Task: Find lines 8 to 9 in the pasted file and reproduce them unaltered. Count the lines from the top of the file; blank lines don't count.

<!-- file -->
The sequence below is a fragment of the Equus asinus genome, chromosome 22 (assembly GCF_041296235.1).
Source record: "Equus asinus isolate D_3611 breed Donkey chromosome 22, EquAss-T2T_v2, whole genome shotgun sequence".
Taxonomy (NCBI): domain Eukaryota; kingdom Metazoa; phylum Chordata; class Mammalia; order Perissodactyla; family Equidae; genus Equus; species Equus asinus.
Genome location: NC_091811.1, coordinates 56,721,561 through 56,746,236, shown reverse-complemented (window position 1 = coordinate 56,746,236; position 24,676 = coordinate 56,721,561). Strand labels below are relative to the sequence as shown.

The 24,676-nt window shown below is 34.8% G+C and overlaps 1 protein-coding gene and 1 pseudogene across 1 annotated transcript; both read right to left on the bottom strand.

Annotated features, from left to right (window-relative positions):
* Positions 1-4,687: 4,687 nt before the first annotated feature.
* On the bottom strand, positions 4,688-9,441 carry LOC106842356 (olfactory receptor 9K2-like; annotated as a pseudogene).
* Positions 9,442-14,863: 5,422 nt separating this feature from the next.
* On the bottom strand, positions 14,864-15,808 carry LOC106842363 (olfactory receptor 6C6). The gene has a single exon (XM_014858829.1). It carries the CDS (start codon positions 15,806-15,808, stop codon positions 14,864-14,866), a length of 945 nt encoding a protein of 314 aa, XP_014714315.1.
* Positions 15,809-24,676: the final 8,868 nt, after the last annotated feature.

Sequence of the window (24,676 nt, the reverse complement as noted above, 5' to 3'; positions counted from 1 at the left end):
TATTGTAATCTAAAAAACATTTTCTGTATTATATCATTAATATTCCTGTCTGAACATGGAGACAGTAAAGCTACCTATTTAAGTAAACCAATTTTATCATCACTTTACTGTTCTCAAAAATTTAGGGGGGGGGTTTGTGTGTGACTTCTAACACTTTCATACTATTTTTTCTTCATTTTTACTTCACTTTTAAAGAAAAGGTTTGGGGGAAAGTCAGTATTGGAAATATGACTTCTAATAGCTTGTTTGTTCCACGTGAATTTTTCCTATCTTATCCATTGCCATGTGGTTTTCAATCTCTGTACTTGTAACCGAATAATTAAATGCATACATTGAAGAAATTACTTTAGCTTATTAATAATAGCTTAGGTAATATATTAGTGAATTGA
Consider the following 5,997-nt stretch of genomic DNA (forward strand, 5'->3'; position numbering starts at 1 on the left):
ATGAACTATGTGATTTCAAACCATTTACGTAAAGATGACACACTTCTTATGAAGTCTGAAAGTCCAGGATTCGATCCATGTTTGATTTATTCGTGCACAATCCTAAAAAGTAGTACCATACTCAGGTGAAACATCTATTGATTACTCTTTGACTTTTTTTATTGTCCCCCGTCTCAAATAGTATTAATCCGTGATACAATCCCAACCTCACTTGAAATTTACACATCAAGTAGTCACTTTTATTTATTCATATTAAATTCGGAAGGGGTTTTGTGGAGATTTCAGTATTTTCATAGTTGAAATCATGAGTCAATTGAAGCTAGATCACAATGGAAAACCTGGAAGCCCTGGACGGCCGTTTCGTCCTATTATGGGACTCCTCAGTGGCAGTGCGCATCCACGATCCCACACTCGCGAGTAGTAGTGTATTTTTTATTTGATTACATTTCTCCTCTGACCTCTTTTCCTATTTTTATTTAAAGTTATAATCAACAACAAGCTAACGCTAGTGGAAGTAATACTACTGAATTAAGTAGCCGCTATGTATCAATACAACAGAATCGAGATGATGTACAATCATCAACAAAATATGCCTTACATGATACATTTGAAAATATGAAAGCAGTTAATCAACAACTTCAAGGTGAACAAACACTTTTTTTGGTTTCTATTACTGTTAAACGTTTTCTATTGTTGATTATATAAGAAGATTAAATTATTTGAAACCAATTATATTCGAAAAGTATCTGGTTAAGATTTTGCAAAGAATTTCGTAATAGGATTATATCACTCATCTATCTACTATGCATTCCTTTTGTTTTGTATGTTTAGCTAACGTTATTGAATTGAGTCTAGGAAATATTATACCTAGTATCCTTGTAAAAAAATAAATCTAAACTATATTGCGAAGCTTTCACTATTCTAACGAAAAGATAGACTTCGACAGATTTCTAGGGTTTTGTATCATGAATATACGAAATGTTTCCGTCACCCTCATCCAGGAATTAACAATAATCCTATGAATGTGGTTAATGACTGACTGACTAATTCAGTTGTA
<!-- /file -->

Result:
* On the bottom strand, positions 4,688-9,441 carry LOC106842356 (olfactory receptor 9K2-like; annotated as a pseudogene).
* Positions 9,442-14,863: 5,422 nt separating this feature from the next.